Coupling electron spin and light spin: cavity QED with artificial atoms

Main list: Physics and Astronomy Colloquia


Dr Ruth Oulton
University of Bristol, Centre for Quantum Photonics

Quantum dots are semiconductor artificial atoms.  They are nanoscale structures that trap single electrons and holes, and their quantized energy level structure results in atomic-like transitions and single photon emission.  These quantum dots act as a solid-state interface that is useful for quantum information applications, and for the past decade, semiconductor physicists have been attempting to replicate atomic cavity quantum electrodynamics in a practical semiconductor form.  One can embed quantum dot into micron-sized photonic structures to capture and control the light emission, in order to use the single photon emission in quantum communication and quantum circuits.

One of the most exciting applications of quantum dots is to use their electron spins as a quantum memory.  This involves transferring spin information from an electron spin to the polarization of a photon.  However, as I shall explain, the definition of “polarization” for nanophotonic structures is far more complex than for a beam of light.  In fact, we find that point-like “spin” emitters couple to a photonic structure in surprising ways: unlike any phenomenon observed in bulk material, simply changing the position of an emitter or the spin direction controls completely in which direction photons propagate.  Suddenly, a rich variety of behaviour has arisen in the semiconductor/photonic domain which has no equivalent in atomic cavity QED, including a fundamental difference between how a classical dipole and a quantum dipole emitter interfere with incoming light.  I will finally discuss progress on achieving deterministic photon-spin interactions. In particular I will demonstrate a macroscopic spin-induced phase shift in a low Q-factor system.  Thus I show that when designing photonic QD systems, it is the “beta” factor, not the cavity quality (Q) factor, that should be optimised to achieve deterministic interactions.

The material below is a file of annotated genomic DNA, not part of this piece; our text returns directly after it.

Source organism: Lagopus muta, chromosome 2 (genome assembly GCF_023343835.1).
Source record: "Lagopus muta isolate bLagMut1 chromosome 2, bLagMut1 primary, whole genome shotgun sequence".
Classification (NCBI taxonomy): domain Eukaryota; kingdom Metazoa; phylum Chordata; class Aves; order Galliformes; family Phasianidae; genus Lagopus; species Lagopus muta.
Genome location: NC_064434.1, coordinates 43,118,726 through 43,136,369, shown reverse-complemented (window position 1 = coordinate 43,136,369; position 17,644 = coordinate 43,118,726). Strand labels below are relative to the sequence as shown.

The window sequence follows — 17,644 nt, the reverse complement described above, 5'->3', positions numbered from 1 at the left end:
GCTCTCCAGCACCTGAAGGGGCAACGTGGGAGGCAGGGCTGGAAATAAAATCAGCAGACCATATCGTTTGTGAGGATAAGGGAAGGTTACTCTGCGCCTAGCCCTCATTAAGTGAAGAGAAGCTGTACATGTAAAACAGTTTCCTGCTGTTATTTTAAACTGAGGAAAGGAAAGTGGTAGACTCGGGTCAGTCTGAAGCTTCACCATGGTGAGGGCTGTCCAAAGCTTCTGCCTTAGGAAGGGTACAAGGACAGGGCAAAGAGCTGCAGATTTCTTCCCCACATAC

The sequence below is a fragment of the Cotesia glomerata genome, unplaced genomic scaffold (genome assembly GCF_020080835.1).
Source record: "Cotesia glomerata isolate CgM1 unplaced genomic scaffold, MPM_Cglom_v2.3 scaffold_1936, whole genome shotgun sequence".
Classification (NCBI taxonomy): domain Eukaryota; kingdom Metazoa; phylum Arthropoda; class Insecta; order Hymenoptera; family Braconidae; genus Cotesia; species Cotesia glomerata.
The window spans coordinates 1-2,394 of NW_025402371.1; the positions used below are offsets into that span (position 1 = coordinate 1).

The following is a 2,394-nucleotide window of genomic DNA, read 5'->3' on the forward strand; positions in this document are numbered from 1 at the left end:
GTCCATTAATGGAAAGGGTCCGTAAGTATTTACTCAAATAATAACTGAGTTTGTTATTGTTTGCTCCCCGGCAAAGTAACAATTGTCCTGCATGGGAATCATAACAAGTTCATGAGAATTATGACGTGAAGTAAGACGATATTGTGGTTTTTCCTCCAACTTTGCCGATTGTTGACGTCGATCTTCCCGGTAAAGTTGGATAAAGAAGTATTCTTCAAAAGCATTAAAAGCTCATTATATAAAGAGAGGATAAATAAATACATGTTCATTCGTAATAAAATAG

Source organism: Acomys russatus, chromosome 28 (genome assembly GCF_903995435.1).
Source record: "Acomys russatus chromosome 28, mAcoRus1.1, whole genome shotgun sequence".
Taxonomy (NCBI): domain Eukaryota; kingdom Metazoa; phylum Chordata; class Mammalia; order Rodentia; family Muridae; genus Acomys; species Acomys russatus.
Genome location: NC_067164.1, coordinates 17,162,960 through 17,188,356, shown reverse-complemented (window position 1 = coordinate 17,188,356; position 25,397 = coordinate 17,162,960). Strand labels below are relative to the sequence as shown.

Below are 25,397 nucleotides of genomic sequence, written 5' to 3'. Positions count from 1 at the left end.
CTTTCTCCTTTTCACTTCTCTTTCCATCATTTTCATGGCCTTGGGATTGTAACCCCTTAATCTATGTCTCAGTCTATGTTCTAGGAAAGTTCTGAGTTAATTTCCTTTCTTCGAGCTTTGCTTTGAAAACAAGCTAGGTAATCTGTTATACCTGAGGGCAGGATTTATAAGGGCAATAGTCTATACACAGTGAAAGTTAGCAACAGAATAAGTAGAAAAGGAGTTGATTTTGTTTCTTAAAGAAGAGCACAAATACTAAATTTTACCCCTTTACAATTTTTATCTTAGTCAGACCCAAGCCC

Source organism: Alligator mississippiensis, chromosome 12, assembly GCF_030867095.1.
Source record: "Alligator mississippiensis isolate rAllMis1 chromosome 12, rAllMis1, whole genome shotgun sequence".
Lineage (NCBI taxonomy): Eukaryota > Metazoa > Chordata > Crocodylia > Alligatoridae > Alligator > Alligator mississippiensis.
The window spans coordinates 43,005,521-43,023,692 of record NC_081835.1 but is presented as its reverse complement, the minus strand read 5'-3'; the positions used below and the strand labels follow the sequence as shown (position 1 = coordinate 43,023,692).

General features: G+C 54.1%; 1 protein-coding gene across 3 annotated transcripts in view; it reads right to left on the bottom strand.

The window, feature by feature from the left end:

• Venue

    Lecture Theatre C, Physics, University of St. Andrews, St. Andrews, Fife, Scotland

  • Date

    February 5, 2016

  • Time

    From: 10h00 To: 11h00

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